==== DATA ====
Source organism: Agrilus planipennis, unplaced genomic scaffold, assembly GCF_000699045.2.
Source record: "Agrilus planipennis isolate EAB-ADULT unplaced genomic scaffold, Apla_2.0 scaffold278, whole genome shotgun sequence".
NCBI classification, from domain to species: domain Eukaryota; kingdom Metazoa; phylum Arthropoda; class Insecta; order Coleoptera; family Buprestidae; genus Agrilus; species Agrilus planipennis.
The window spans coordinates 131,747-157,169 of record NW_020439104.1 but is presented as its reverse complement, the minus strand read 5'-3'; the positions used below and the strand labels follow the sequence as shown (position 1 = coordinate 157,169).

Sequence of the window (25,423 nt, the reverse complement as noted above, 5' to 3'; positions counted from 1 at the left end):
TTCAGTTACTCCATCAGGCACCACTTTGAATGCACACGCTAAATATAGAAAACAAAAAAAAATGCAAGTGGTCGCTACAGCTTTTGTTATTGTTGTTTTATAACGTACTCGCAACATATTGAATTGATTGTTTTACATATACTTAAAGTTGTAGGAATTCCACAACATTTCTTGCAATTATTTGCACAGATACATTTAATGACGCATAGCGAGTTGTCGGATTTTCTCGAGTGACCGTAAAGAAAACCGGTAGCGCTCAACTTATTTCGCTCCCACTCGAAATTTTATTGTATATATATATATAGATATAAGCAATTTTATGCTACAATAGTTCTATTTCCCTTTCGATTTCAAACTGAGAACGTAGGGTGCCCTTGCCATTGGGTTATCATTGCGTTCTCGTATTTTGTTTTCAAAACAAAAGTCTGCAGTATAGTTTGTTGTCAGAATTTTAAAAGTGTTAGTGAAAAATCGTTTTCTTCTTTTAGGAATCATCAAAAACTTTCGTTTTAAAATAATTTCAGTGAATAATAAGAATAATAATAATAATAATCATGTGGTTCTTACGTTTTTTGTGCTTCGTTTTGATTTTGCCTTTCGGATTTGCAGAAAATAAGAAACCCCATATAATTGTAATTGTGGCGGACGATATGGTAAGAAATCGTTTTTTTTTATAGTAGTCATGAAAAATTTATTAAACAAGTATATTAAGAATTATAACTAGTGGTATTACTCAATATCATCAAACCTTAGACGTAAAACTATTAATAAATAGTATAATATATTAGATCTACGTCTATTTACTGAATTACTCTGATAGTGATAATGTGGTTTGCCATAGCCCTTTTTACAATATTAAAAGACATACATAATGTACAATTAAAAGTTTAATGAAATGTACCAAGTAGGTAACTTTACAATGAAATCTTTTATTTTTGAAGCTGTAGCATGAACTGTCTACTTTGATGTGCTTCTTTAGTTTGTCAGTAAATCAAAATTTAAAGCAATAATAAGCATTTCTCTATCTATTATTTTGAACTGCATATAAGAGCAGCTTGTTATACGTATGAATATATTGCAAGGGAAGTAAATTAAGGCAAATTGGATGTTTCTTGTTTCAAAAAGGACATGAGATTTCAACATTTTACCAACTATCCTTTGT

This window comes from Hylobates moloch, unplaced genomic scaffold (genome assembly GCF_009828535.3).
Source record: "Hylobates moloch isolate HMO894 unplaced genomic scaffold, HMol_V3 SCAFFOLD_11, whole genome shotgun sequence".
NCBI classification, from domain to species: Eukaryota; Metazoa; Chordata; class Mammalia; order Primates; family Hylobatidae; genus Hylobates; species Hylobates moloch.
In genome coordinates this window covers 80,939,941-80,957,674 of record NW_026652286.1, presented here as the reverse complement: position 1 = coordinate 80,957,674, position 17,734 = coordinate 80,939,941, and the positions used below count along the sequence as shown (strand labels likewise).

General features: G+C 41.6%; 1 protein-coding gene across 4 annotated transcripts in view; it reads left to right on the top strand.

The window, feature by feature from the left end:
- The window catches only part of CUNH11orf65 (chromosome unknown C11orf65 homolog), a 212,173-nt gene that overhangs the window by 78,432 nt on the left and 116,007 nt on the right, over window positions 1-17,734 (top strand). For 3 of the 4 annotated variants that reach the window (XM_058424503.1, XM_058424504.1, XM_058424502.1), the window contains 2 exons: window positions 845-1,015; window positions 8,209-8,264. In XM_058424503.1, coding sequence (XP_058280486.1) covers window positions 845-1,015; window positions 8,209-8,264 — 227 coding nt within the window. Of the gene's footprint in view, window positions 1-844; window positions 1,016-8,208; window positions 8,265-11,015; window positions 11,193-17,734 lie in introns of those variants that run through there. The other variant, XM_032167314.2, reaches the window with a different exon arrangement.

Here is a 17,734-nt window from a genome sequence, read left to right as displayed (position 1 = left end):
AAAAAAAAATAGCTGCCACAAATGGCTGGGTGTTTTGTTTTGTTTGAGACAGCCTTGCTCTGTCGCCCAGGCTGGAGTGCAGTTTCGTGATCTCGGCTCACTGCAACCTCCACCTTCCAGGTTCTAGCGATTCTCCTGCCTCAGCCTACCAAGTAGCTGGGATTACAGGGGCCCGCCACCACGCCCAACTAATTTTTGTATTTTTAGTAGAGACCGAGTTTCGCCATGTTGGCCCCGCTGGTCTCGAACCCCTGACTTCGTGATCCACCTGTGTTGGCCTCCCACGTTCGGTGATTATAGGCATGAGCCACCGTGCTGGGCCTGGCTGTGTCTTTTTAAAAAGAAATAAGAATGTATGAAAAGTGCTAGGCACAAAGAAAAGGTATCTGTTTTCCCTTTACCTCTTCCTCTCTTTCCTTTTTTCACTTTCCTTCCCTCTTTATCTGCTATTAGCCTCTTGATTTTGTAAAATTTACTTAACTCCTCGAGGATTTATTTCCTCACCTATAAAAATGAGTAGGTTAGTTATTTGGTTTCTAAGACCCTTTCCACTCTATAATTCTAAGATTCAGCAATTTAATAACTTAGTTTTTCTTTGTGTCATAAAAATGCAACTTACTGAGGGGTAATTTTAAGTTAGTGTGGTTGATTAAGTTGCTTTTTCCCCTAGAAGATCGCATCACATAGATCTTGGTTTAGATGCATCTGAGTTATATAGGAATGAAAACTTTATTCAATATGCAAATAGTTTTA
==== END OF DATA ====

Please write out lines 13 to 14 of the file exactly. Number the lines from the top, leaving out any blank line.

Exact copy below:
- The window catches only part of CUNH11orf65 (chromosome unknown C11orf65 homolog), a 212,173-nt gene that overhangs the window by 78,432 nt on the left and 116,007 nt on the right, over window positions 1-17,734 (top strand). For 3 of the 4 annotated variants that reach the window (XM_058424503.1, XM_058424504.1, XM_058424502.1), the window contains 2 exons: window positions 845-1,015; window positions 8,209-8,264. In XM_058424503.1, coding sequence (XP_058280486.1) covers window positions 845-1,015; window positions 8,209-8,264 — 227 coding nt within the window. Of the gene's footprint in view, window positions 1-844; window positions 1,016-8,208; window positions 8,265-11,015; window positions 11,193-17,734 lie in introns of those variants that run through there. The other variant, XM_032167314.2, reaches the window with a different exon arrangement.

Here is a 17,734-nt window from a genome sequence, read left to right as displayed (position 1 = left end):